After 10 years at the helm, the operator’s boss tells Juliet Dennis how the trade has helped fuel ‘rapid growth’

‘Refreshingly old-fashioned’ is how chief executive David Clemson describes Riviera Travel.

And perhaps that’s one of the reasons why travel agents have so readily embraced the escorted tours and river cruising brand since it started selling through the trade five years ago.

The statistics alone tell the story. Five years ago, 80% of sales came from newspaper reader offers and the rest was direct. Today, 45% is from reader offers, 30% is direct and 25% is from agents.

Working with the trade was an “obvious route” to grow the business, which turned over £140 million for the 2016 financial year and has continued to see “rapid growth”. The trade is now Riviera’s fastest-growing distribution channel.

“We are targeting significant growth through agents,” says Clemson, who also stressed the importance of retaining loyal clients and gaining first-timers.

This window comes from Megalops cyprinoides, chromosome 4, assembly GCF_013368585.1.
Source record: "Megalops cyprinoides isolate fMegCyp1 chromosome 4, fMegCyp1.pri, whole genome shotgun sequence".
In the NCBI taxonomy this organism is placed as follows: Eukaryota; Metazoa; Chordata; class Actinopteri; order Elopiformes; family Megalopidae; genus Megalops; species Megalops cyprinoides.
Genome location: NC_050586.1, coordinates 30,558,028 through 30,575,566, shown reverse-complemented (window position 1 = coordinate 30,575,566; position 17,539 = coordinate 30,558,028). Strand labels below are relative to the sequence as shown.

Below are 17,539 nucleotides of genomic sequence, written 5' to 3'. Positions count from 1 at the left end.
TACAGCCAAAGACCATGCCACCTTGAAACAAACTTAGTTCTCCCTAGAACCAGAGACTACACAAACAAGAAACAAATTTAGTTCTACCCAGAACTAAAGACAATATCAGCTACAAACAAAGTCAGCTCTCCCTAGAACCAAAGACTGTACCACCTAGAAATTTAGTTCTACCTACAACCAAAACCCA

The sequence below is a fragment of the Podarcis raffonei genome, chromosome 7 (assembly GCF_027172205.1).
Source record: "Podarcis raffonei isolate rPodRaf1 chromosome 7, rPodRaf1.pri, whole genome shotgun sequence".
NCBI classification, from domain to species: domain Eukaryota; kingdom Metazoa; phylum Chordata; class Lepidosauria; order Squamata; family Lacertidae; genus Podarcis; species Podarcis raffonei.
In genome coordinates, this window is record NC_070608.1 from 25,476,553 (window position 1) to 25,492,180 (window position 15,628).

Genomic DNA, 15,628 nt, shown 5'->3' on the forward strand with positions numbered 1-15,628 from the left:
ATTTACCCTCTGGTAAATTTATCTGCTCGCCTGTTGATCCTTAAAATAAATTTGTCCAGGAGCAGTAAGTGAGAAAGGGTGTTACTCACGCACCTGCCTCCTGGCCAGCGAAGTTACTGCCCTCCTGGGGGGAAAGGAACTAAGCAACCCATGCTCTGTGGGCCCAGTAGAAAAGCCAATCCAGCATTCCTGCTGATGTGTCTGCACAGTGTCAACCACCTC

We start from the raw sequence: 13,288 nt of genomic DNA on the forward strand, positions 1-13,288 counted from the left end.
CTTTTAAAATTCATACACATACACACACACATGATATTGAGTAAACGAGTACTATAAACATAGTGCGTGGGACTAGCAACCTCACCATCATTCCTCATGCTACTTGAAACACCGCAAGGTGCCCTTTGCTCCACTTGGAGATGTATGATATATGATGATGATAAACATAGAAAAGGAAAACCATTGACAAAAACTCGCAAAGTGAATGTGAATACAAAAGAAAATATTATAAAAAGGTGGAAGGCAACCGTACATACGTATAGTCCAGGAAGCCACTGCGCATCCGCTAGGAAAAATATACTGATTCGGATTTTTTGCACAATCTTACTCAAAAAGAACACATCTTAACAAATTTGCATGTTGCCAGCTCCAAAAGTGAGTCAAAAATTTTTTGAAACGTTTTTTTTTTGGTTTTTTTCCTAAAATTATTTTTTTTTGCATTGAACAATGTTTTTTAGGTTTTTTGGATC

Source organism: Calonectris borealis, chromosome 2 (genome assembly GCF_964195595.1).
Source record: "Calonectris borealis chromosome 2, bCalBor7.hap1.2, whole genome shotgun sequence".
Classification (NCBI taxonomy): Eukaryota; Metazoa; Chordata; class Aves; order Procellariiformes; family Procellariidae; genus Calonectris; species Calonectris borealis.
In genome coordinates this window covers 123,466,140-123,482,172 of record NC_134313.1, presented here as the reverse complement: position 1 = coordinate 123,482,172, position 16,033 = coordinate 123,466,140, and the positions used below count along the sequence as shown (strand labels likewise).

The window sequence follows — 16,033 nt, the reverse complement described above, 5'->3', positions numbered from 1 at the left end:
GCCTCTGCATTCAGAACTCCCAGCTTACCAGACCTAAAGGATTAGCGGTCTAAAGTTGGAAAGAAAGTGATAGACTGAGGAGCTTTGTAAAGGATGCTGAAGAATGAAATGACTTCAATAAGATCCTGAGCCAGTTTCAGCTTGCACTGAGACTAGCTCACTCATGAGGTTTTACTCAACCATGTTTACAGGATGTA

The business is aiming for double-digit growth annually, but compromising on quality is not an option. He says: “Everything we do is about making sure the customer is satisfied. You cannot compromise on that.”


Clemson takes a similar, fair-minded approach to the company’s distribution through independent agents.

“If someone comes to us direct and they say they normally book through an agent, we will call the agent to give them commission. We want to be fair,” he says.

“We operate in a channel- agnostic way and have a flat pricing structure. Agents we work with, especially successful ones, work hard to develop that customer base. They are getting significant repeats and benefiting from our growth.”

But this is on the understanding they do not slash prices. He adds: “We don’t want distribution partners discounting our product; we don’t feel it needs discounting.”